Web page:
The Entourage Effect, Like Anything Else, May Have Its Downsides
The entourage meaning may not be what we think it is.
Studies that only look at isolated parts of the cannabis plant, like THC or CBD, often produce conflicting results. One week, a study may come out with results that claim THC works wonders for controlling pain. The next week, another study comes by that says THC’s pain-killing effects are actually a placebo.
But, anecdotally, the plant appears to treat a myriad of conditions and their symptoms. So what’s the deal?
According to the entourage effect, the cannabis plant’s components – cannabinoids, terpenes, flavonoids, etc. – work together on multiple receptor, cellular, tissue, and organ systems. And because every chemovar, or strain, of cannabis is different, individual plants may produce wildly different effects on different people. In other words, THC alone may not treat pain but in combination with these other compounds, it works wonders.
Cannabis advocates often rely on the entourage effect to explain how cannabis may treat patients when the research hasn’t quite caught up to the claims. But because the plant contains thousands of chemicals, it’s entirely possible that individual components could harm the body just as others heal it.
Case in Point: CBG Blocks Serotonin
One example of a potentially detrimental cannabinoid is cannabigerol, or CBG.
CBG is a prominent cannabinoid in cannabis, along with THC and CBD. In fact, CBG is a precursor to THC and CBD. In other words, enzymes transform CBG into the other cannabinoids.
Prof of Pot, a cannabis blog run by an anonymous pharmacologist, went over CBG’s less-desirable effects in detail. For one, CBG blocks serotonin receptors. Serotonin, a neurotransmitter, regulates mood, appetite, and sleep. Its receptors are primarily found in the gut (not the brain, contrary to popular belief). And regulation of this neurotransmitter may be particularly important if you struggle with depression, nausea, or vomiting.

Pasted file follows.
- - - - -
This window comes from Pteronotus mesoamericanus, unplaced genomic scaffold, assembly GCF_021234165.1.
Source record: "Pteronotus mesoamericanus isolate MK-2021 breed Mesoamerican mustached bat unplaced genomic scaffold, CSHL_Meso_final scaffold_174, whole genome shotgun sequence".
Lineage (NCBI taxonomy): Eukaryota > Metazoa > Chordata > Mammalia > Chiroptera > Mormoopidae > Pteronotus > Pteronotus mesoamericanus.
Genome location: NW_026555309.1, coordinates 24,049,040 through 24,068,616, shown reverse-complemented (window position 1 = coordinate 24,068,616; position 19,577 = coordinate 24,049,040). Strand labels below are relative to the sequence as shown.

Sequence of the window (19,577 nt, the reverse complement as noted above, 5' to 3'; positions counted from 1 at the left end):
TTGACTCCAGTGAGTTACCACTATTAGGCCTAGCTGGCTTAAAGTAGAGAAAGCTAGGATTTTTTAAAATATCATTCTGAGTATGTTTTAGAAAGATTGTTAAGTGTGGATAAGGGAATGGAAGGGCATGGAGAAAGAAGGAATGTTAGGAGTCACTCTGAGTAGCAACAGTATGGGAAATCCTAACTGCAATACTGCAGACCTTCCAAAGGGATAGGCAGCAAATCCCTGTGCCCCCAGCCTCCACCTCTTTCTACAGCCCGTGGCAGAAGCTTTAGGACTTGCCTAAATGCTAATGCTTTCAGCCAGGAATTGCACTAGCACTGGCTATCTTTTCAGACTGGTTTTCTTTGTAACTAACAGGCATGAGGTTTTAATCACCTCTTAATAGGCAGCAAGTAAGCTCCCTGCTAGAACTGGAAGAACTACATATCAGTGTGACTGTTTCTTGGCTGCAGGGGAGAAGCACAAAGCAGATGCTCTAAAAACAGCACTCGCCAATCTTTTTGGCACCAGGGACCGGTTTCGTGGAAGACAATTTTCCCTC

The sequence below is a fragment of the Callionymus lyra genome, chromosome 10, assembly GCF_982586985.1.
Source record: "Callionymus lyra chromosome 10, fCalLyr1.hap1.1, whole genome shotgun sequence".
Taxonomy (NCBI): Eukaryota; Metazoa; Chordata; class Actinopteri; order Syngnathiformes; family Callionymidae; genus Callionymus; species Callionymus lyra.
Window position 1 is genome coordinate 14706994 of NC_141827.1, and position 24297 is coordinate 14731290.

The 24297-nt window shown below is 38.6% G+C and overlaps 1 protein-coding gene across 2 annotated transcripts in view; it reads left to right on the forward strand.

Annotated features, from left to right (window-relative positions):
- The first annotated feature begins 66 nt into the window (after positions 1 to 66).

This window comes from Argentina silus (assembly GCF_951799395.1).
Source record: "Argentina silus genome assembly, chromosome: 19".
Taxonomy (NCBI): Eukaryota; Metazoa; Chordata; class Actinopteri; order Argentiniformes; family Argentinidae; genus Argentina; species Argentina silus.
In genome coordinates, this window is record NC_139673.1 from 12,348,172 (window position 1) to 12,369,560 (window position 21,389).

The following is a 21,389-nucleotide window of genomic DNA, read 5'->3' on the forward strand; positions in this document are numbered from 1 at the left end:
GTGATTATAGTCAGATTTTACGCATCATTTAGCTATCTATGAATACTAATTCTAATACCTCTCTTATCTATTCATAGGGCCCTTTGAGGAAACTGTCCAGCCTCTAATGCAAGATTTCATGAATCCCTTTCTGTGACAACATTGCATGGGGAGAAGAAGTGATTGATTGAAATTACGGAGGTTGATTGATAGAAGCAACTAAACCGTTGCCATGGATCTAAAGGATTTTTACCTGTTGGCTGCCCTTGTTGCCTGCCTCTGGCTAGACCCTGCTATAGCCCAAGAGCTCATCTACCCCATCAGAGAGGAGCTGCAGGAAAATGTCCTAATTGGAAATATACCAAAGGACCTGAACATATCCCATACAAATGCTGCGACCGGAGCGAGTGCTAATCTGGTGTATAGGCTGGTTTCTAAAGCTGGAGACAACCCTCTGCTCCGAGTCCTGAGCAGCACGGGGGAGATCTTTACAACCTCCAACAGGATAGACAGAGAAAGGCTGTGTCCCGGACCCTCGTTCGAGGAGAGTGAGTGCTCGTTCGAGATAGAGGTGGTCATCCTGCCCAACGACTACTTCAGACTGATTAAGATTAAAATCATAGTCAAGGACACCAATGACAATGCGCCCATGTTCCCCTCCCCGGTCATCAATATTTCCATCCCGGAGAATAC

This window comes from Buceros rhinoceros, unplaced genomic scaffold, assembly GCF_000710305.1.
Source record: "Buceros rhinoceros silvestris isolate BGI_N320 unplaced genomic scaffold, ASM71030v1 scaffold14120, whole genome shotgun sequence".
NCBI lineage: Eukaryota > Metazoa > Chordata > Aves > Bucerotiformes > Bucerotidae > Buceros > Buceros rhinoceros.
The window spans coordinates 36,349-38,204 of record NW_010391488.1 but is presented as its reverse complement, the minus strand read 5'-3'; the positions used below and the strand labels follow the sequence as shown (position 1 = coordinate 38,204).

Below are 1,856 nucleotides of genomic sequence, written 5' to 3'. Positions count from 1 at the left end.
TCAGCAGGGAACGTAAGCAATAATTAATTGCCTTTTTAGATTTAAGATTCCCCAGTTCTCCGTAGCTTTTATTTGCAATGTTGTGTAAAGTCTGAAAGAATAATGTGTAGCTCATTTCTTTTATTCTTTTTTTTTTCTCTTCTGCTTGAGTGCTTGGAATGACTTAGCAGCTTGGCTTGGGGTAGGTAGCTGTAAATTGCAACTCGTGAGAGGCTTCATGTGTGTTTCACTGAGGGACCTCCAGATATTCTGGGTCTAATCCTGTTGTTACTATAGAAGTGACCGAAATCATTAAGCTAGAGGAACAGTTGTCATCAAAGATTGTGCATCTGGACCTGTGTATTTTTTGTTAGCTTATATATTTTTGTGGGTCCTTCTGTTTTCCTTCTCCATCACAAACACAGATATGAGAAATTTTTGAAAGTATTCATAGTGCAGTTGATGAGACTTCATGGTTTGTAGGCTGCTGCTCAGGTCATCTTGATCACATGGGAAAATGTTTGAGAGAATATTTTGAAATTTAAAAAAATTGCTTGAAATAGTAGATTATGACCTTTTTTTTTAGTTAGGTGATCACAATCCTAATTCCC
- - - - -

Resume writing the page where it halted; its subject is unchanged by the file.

Certain drugs, such as ondansetron and dolasetron, can manage nausea by blocking serotonin receptors. CBD also appears to control nausea and vomiting – in small doses – by a pathway related to the serotonin network, although exactly ‘how’ is still being worked out.
But, CBG appears to counteract CBD’s ability to curb nausea, meaning too much could make certain cannabis products or plants useless when trying to calm the digestive system.
As noted above, CBD can reduce nausea when administered in small amounts. However, one rodent study found that high doses of CBD could actually make vomiting worse.
Whole Plant or Go Home
So, have cannabis businesses, activists, and scientists been lying to us the whole time about cannabis’s therapeutic promises and the true entourage meaning?
No. Of course not.
What it does mean is that the nuances related to cannabis as a medicinal treatment are still being investigated. We also don’t yet know the long-term effects of isolates or ultra-concentrated extracts.
CBD isolates or other products infused solely or primarily with CBD have been known to trigger side effects. According to the FDA warning label for Epidiolex – a pharmaceutical made of relatively pure CBD extracted from cannabis plants – malaise, renal failure, and suicidal thoughts are potential side effects from too much CBD.
It’s also possible that consuming some cannabis plants that naturally produce high amounts of CBD or CBG could exacerbate certain symptoms rather than relieve them. For example, plants that contain THCV can suppress appetite, which isn’t ideal for cancer patients, AIDS patients, or those with eating disorders.
Regardless, most cannabis plants don’t seem to trigger the same issues that CBG or CBD do when these are on their own. Until science better understands the plant and our endocannabinoid systems, be wary of any miraculous entourage claims. It’s the buzz word du jour, but we aren’t even half way to know what it even means.